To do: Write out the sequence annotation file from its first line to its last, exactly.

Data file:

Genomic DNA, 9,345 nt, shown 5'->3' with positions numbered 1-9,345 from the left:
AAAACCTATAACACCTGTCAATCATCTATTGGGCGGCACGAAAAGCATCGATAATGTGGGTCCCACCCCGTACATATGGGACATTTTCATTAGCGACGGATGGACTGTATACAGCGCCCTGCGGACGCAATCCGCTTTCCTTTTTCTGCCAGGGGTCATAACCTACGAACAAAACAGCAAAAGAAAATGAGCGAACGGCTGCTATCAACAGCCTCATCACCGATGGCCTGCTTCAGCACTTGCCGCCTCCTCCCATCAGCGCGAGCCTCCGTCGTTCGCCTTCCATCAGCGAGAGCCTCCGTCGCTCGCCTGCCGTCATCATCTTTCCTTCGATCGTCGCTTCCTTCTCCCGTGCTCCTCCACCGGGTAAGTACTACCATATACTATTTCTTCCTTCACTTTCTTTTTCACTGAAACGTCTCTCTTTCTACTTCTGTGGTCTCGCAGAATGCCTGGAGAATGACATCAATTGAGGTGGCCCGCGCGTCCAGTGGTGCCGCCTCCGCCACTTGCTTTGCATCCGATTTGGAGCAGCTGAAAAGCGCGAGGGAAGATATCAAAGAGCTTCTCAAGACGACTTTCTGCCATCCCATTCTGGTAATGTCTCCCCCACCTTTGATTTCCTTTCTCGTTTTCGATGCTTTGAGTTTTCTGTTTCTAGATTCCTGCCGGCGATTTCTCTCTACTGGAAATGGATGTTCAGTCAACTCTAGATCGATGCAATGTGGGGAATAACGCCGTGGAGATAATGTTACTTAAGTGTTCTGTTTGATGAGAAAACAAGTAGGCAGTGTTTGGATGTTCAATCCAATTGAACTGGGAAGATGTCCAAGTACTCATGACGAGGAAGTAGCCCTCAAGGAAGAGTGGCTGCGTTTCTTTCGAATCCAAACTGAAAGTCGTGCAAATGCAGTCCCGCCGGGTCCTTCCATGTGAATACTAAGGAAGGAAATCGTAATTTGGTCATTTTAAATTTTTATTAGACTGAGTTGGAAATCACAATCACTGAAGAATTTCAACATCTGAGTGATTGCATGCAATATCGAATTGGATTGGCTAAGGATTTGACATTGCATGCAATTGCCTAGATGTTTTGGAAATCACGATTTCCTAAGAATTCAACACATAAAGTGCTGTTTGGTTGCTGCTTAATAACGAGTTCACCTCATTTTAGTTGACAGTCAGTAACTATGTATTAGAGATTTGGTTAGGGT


Genomic DNA, 9,345 nt, shown 5'->3' with positions numbered 1-9,345 from the left:
AAAACCTATAACACCTGTCAATCATCTATTGGGCGGCACGAAAAGCATCGATAATGTGGGTCCCACCCCGTACATATGGGACATTTTCATTAGCGACGGATGGACTGTATACAGCGCCCTGCGGACGCAATCCGCTTTCCTTTTTCTGCCAGGGGTCATAACCTACGAACAAAACAGCAAAAGAAAATGAGCGAACGGCTGCTATCAACAGCCTCATCACCGATGGCCTGCTTCAGCACTTGCCGCCTCCTCCCATCAGCGCGAGCCTCCGTCGTTCGCCTTCCATCAGCGAGAGCCTCCGTCGCTCGCCTGCCGTCATCATCTTTCCTTCGATCGTCGCTTCCTTCTCCCGTGCTCCTCCACCGGGTAAGTACTACCATATACTATTTCTTCCTTCACTTTCTTTTTCACTGAAACGTCTCTCTTTCTACTTCTGTGGTCTCGCAGAATGCCTGGAGAATGACATCAATTGAGGTGGCCCGCGCGTCCAGTGGTGCCGCCTCCGCCACTTGCTTTGCATCCGATTTGGAGCAGCTGAAAAGCGCGAGGGAAGATATCAAAGAGCTTCTCAAGACGACTTTCTGCCATCCCATTCTGGTAATGTCTCCCCCACCTTTGATTTCCTTTCTCGTTTTCGATGCTTTGAGTTTTCTGTTTCTAGATTCCTGCCGGCGATTTCTCTCTACTGGAAATGGATGTTCAGTCAACTCTAGATCGATGCAATGTGGGGAATAACGCCGTGGAGATAATGTTACTTAAGTGTTCTGTTTGATGAGAAAACAAGTAGGCAGTGTTTGGATGTTCAATCCAATTGAACTGGGAAGATGTCCAAGTACTCATGACGAGGAAGTAGCCCTCAAGGAAGAGTGGCTGCGTTTCTTTCGAATCCAAACTGAAAGTCGTGCAAATGCAGTCCCGCCGGGTCCTTCCATGTGAATACTAAGGAAGGAAATCGTAATTTGGTCATTTTAAATTTTTATTAGACTGAGTTGGAAATCACAATCACTGAAGAATTTCAACATCTGAGTGATTGCATGCAATATCGAATTGGATTGGCTAAGGATTTGACATTGCATGCAATTGCCTAGATGTTTTGGAAATCACGATTTCCTAAGAATTCAACACATAAAGTGCTGTTTGGTTGCTGCTTAATAACGAGTTCACCTCATTTTAGTTGACAGTCAGTAACTATGTATTAGAGATTTGGTTAGGGT